Avogadro on Ubuntu 11.1

Hi,
I am using Avogadro 1.0.3 with Ubuntu Linux 11.10. When I build a
molecule and click on the auto-optimization tool, the optimization does
not work and green lines shoot from the molecular structure in all
directions.
When I start Avogadro from Konsole, I get the warning:

QStackedLayout::setCurrentWidget: Widget 0x1984f10 not contained in stack
libpng warning: Ignoring attempt to set cHRM RGB triangle with zero area

Is thid warning linked to my problem?
Does anyone know how I will sort this out?

Thanks,

Tim

I am using Avogadro 1.0.3 with Ubuntu Linux 11.10. When I build a
molecule and click on the auto-optimization tool, the optimization does
not work and green lines shoot from the molecular structure in all
directions.

Well, the green lines (forces) tell me that something’s working. So what do you mean by “optimization does not work?” Can you be more specific?

When I start Avogadro from Konsole, I get the warning:
QStackedLayout::setCurrentWidget: Widget 0x1984f10 not contained in stack
libpng warning: Ignoring attempt to set cHRM RGB triangle with zero area

There’s no problem from that. If I could find the source of these messages, we’d kill them.

Cheers,
-Geoff

Sometimes the molecule goes through optimization. Sometimes the force
lines are shooting round the screen, but the molecule does nothing, even
though it is obviously not optimized. Is there any way of turning the
force field lines off? I have been using Avogadro on Windows 7 until now
with no force field lines shown.

Thanks,

Tim

On 19/12/11 19:03, Geoffrey Hutchison wrote:

Well, the green lines (forces) tell me that something’s working. So what do you mean by “optimization does not work?” Can you be more specific?

When I start Avogadro from Konsole, I get the warning:
QStackedLayout::setCurrentWidget: Widget 0x1984f10 not contained in stack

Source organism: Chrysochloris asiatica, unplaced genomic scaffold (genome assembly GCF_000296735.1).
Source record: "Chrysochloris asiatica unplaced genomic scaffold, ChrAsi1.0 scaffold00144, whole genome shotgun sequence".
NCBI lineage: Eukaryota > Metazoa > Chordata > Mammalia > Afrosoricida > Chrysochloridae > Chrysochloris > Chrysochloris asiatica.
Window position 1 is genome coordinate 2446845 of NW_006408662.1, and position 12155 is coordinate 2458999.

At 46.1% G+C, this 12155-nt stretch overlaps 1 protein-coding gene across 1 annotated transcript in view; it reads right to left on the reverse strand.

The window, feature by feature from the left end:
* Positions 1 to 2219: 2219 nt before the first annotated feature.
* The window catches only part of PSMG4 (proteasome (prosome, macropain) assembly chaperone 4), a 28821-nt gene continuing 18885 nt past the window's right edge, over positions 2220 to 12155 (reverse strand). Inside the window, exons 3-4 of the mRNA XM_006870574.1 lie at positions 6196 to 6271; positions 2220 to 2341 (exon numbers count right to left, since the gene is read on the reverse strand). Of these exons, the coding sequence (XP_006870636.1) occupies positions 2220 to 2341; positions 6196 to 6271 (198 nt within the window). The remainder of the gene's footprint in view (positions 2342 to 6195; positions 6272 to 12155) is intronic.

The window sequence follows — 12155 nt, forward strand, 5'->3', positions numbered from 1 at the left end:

libpng warning: Ignoring attempt to set cHRM RGB triangle with zero area
There’s no problem from that. If I could find the source of these messages, we’d kill them.

Cheers,
-Geoff

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Should the ‘surfaces’ tick box work automatically for molecules you draw
in the workspace or do you have other tasks to complete before this works?
One other question. I work as a chemistry teacher and saw a wonderful
demo of Avogadro generating molecular orbitals in stunning detail. I
don’t have access to Gaussian. Is there any other way to generate these
orbitals? Perhaps a database of molecules exist that can be imported to
Avogadro. If so, how do I do this. Avogadro seems like a wonderful
molecular viewer.

Thanks,

Tim

I also forgot to mention that instead of AutoOpt values appearing on the
screen, I get a flashing white bar where this should be shown.

Tim

On 19/12/11 19:16, Tim wrote:

Sometimes the molecule goes through optimization. Sometimes the force
lines are shooting round the screen, but the molecule does nothing, even
though it is obviously not optimized. Is there any way of turning the
force field lines off? I have been using Avogadro on Windows 7 until now
with no force field lines shown.

Thanks,

Tim

On 19/12/11 19:03, Geoffrey Hutchison wrote:

Well, the green lines (forces) tell me that something’s working. So what do you mean by “optimization does not work?” Can you be more specific?

When I start Avogadro from Konsole, I get the warning:
QStackedLayout::setCurrentWidget: Widget 0x1984f10 not contained in stack
libpng warning: Ignoring attempt to set cHRM RGB triangle with zero area
There’s no problem from that. If I could find the source of these messages, we’d kill them.

Cheers,
-Geoff

Learn Windows Azure Live! Tuesday, Dec 13, 2011
Microsoft is holding a special Learn Windows Azure training event for
developers. It will provide a great way to learn Windows Azure and what it
provides. You can attend the event by watching it streamed LIVE online.
Learn more at http://p.sf.net/sfu/ms-windowsazure


Avogadro-Discuss mailing list
Avogadro-Discuss@lists.sourceforge.net
https://lists.sourceforge.net/lists/listinfo/avogadro-discuss


Learn Windows Azure Live! Tuesday, Dec 13, 2011